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How unexpected: Colombia's northwest department (province) of Chocó is suddenly en vogue. After the scandalous death of 49 children from hunger in the last three months—adding to countless others we’ve never heard about—everyone seems to have an opinion about Chocó. Some say the department is simply unviable and that it should be absorbed and divided up between neighboring departments.
Others say the problem is not a lack of funds, but rather that politicians steal all the money. While still others say the issue is about management, and that the government is just too distracted with things elsewhere.
Incredibly, what no one talks about and what all the pictures accompanying news reports about Chocó scream out, is that the skin color of those victims of hunger is Black. Black are the malnourished children who pose with their bloated soccer-ball like bellies. Black are the parents that cry before the cameras. Dark, too, is the copper-tone skin of the indigenous shown recently in videos, stranded in the middle of nowhere and drinking from the sewers of the Atrato River.
That nobody is willing to talk about such a sizable, not white, but black elephant says much more than all the ink spilled about the problem. Indeed, a collective silence is the clearest symptom of most deep social ills, those that are so firmly entrenched that we simply deny and ignore them.
And that ill, in this case, is none other than the racism that permeates all of Colombian society, from the poverty stricken Chocó to the ritzy Bogotá neighborhood of Chicó. These two places typify the two distinct kinds of racism that have emerged. The Chocó’s is the racism of geographical apartheid: the subtle and not so subtle forms of spacial segregation that keeps Afro-Colombians in marginal areas of the country and of cities. It’s the racism of Cali, with its very Black barrio of Aguablanca, as segregated as the South African townships, where that country’s Black population was confined by the state during apartheid. It’s the same racism of the barrio of Nelson Mandela in Colombia's touristy city of Cartagena. And that of Chocó itself with an 85% Black population and a human development index that competes with the even Blacker Haiti.
This is why Afro-Colombian movements and academics talk about “structural racism.” As Carlos Rosero, leader of the Process of Black Communities movement, commented about the Chocó scandal: “The poorest and most left behind municipalities of the country have Black and indigenous faces, and we have lived an historic inequality that is not resolved with band-aid solutions.”
“Structural racism” is no smoke screen, one need only see a recent report on the subject by the UN, using the Colombian government's own statistics. Illiteracy and infant mortality rates are three times higher among Afro-Colombians than among the rest of the population. Seventy-six percent of Afro-Colombians live in extreme poverty and 42% are jobless. Moreover, the educational system effectively reproduces these huge inequalities: only two of every 100 young Afro-Colombians reach university.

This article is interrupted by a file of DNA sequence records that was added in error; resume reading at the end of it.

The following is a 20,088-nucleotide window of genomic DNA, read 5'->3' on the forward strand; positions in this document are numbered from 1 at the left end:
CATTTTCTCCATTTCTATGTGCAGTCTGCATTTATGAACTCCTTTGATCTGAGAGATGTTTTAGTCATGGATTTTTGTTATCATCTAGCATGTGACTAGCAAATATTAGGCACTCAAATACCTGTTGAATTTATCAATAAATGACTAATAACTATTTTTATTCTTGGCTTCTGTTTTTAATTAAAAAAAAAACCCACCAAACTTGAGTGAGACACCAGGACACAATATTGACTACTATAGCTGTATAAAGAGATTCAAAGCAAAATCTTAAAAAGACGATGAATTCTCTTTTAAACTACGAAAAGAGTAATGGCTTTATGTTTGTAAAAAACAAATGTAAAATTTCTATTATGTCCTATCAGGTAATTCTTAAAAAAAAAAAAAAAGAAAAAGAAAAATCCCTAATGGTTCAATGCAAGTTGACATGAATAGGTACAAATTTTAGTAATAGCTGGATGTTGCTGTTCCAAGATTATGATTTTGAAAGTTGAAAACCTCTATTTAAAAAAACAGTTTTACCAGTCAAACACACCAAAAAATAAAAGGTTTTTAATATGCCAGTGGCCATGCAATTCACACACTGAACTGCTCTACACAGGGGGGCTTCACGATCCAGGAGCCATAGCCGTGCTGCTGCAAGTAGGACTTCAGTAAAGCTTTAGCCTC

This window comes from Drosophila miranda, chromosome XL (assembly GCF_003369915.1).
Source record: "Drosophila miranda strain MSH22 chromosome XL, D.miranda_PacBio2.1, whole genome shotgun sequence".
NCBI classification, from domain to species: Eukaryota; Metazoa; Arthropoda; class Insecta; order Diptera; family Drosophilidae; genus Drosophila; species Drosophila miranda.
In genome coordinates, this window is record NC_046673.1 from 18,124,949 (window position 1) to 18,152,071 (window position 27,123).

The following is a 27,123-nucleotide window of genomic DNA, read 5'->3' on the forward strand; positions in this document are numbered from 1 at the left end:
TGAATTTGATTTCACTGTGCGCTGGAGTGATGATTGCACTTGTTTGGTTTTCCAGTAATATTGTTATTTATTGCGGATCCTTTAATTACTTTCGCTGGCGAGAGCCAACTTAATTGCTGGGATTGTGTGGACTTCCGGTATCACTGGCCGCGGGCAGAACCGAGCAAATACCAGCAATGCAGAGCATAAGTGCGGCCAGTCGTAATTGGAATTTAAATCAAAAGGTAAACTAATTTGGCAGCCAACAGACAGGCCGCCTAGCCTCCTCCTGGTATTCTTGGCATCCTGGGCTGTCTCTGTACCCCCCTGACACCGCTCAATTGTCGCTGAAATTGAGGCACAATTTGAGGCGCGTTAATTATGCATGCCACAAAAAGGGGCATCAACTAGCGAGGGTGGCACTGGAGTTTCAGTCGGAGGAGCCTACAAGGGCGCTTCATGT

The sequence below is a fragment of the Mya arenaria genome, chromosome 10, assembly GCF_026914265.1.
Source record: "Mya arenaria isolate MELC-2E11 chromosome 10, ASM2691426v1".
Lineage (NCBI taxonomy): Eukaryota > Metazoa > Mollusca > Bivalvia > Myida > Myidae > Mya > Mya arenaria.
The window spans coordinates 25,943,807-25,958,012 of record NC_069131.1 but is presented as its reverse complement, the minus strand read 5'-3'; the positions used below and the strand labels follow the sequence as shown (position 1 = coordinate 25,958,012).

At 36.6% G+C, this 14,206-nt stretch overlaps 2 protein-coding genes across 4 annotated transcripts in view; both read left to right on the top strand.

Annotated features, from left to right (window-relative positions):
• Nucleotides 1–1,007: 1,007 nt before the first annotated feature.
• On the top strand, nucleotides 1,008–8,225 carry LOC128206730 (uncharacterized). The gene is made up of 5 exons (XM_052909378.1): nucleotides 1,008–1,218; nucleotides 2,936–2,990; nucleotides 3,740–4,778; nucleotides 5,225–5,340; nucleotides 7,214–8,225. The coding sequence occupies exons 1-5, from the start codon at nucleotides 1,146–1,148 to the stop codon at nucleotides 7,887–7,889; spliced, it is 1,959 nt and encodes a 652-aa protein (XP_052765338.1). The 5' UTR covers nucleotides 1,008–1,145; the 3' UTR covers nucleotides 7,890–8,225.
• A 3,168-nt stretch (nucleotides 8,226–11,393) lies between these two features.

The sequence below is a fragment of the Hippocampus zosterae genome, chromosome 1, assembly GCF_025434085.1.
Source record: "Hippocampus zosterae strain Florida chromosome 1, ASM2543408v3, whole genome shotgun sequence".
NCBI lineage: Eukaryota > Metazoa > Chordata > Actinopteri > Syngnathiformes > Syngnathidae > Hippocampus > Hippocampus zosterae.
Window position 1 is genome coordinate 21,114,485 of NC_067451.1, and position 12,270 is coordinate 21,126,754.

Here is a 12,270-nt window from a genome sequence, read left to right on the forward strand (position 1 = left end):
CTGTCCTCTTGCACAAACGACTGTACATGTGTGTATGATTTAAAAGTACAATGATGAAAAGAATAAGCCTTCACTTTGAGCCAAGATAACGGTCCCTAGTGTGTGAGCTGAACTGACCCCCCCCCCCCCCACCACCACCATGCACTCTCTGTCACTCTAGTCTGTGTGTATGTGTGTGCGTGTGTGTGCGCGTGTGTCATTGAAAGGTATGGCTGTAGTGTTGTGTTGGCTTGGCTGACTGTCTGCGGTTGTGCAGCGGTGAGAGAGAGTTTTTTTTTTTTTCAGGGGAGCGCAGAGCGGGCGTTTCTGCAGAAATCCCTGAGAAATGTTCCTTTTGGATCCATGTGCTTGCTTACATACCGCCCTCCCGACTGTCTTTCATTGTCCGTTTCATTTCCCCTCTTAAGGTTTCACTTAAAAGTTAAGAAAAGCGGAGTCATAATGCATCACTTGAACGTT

If we go from Chocó to Bogotá’s upscale Chicó neighborhood, the racism changes form, but it runs as deep as the geographic apartheid of the Chocó. It is the racism of the owners of the “good” music clubs who order their bouncers to “not let in Blacks,” as still happens in Cartagena despite successful lawsuits against the practice. The racism is evident in the whiteness of almost every sphere of the state and the private sector, where the country’s important decisions get made. It comes out in the comments left on the Web pages of the largest Colombian news magazine: “Hungry Blacks won’t work, and one with a full belly even less,” is how one reader responded to a blog posting I wrote on the subject. A similar case were the comments made by radio listeners over a speech made by Afro-Colombian Senator Piedad Cordoba on a recent trip to Mexico that caused a minor diplomatic spat. “A Black that doesn’t screw you on the way in, will do it on his way out,” was the comment about her actions that about sums up the opinions expressed by several listeners.
What both these racisms (Chocó and Chicó) have in common is that they lay to rest the egregious myth of Colombia as some racial paradise. It is one of the foundational myths of Colombian identity, as described by historian Alfonso Múnera in his book Fronteras imaginadas (Imgained Borders): “…the old and successful myth of a mestizo nation, in which Colombia has since the end of the 18th Century supposedly always been a country of mestizos, is actually a history marked by racial conflict and tension.”
If the Chocó scandal can bring us down from that cloud, then it will have served at least some purpose. If not, the tragedy of poverty and hunger will remain tied to the racisms reproduced with identical force in the Chocó and in Chicó.
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